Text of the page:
@_____c_____ Thanks for pointing this out, I'm switching to the Nuvaring next week and I was freaking out.
I had to have this talk with a very close (male) friend of mine, who I'd noticed had been rather musty-smelling for a while, and had always ignored because you know, not my business, for all I know I might be musty-smelling and he's a rose to everyone else, and oh God the awkwardness. But really, he was getting rank.
So one day, when he was being miserable about not being able to find anyone to cuddle with, I went through several inane suggestions about not having to change, and just finding the right person could take a while, and then finally I went, "you know, I've noticed that sometimes male deodorants aren't very good-smelling to the ladies, because they are all about being manly-man-man stuff. Perhaps we should go shopping tomorrow and I can help you pick up something olfactorily pleasing?"
The second I mentioned "deodorant", he looked up very guiltily, and our eyes met, and we both knew what I was really saying, but he let me prattle anyway.
The next day we went downtown and picked up deodorant, shampoo, and other necessary bathing products, and we did this at Lush, which is just a fun place to go in the first place, and I made the day very very cheerful and it was fun for both of us. And from that day on, he has never been musty-smelling (in my presence, anyway).
@gidgetjones I used to do this, because I thought it was normal behavior. My now-husband changed everything by saying, "I feel like you're pulling away from me, and I want to be together with you discussing this." Being conscious of how much my withdrawing behavior hurt him changed me -- and allowed me to embrace my inner-Cuddle Monster too!
When you are Jewish, this is what happens (as happened to my brother, age 3):
Supermarket Cashier: "And what are you asking Santa for, little boy?"
Supermarket Cashier: "::horrified look at my mother::"
Mom: "Please, tell the nice lady why!"
Brother: "'Cause we celebrate HANNUKAH!"
Supermarket Cashier: "..."
That being said, there was one time of the year when we did believe in Santa, because he was physically present: Santa Claus came around all the streets of my tiny town, handing out candy canes to all the girls and boys. And my fiercely Jewish mother, who gave me lessons by age 5 of how to combat missionaries, would send my brother and me out to get our candy canes, and to also ask extra for our (non-existent) "sick little brothers and sisters who can't come out to greet you." And we always would, and we'd share the extra haul with Mom. So, Santa Claus was just some nitwit we conned into giving us extra candy.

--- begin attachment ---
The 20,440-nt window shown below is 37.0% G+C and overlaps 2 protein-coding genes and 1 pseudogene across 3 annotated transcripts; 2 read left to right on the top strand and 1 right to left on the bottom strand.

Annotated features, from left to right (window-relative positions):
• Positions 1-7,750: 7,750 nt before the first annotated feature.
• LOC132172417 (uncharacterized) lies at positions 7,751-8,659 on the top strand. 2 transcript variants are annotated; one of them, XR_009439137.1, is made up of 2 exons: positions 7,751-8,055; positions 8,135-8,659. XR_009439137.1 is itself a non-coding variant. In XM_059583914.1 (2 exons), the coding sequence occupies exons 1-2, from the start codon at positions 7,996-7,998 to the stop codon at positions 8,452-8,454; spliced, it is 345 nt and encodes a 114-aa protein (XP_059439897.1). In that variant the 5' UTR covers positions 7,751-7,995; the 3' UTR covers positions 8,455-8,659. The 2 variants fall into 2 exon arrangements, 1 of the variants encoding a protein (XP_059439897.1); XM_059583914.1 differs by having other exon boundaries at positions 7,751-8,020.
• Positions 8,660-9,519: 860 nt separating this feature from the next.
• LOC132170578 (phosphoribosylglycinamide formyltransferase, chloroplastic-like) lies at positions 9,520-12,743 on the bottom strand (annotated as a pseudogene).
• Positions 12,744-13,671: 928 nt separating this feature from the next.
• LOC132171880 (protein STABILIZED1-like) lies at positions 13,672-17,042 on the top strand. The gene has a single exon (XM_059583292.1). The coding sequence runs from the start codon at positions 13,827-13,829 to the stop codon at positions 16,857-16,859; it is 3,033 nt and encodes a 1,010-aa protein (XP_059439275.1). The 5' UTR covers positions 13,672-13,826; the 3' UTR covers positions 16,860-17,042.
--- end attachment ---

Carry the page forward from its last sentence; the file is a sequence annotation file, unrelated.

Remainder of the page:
To me, Christmas is the time of year when I realize just how much majority culture is steeped in Christianity. So it is alienating, and it does suck, but it's also just something I deal with. Also, it's when I realize how terrible the goyim's taste in music is. Please, sing your Christian hymns. They are so much prettier and better than most of the schlock on the radio.
@Kristen I completely agree. I was on the receiving end of something very similar to the author's letter, and...it made me realize I didn't need that friend in my life anymore, if he wasn't going to accept that I wasn't his auxiliary in all things.
On the other end, my initial reaction was very much like the author when my brother announced he was going to get engaged to the woman he'd been on all of one date with. I was close to trying to stage an intervention before I realized I should chill out and meet his girlfriend first. A year and a half later, they're happily married, and I figured out the world didn't revolve around my preconceptions of what the "right" amount of time is.
It's not that marriage is about a leap of faith, or about some kind of deep spiritual impulse. At the most basic level, it's about two people making a decision about their future together -- one that doesn't involve outsiders.
"When James proposed to a woman he’d known for only a year, I experienced a variety of emotions, most of them about me."
This is why the author doesn't get it, and why James is absolutely right to be mad at her: she made his decision about his future all about her.
Every single time I hear "The Girl From Ipanema", I think of Stephen Sondheim's brilliant response, "The Boy From..."
@anderin I was just about to post that I'm also friends with Sullivan's son! I went to college with her younger son, who is not pictured but with a strong resemblance to the guy in the blue shirt.
He described it as being like when Dumbledore had to resign from Hogwarts, only it turned out the other governors had signed cause Malfoy threatened their families. To which I replied, "wait, are you comparing your mother to Dumbledore? Yeah, she's bad-ass enough."